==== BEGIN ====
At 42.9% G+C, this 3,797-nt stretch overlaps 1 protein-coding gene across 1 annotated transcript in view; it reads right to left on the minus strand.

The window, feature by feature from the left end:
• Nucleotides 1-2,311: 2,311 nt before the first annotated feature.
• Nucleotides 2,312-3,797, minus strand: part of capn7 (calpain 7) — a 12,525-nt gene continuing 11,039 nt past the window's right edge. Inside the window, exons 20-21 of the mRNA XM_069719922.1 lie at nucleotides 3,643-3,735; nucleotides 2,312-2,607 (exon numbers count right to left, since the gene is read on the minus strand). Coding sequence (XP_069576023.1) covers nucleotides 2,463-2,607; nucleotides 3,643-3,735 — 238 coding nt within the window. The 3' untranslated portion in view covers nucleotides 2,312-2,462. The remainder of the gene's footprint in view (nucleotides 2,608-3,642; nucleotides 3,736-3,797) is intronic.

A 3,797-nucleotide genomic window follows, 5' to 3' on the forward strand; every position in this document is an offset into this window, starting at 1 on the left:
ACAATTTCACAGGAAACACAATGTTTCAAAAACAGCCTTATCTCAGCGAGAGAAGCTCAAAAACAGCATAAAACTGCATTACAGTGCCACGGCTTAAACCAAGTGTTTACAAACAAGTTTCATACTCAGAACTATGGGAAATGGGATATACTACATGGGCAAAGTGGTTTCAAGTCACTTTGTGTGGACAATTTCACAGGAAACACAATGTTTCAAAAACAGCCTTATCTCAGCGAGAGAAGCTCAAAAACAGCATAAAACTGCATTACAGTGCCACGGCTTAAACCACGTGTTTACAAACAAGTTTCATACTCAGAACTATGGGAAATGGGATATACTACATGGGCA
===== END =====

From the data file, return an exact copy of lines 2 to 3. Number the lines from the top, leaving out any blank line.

The window, feature by feature from the left end:
• Nucleotides 1-2,311: 2,311 nt before the first annotated feature.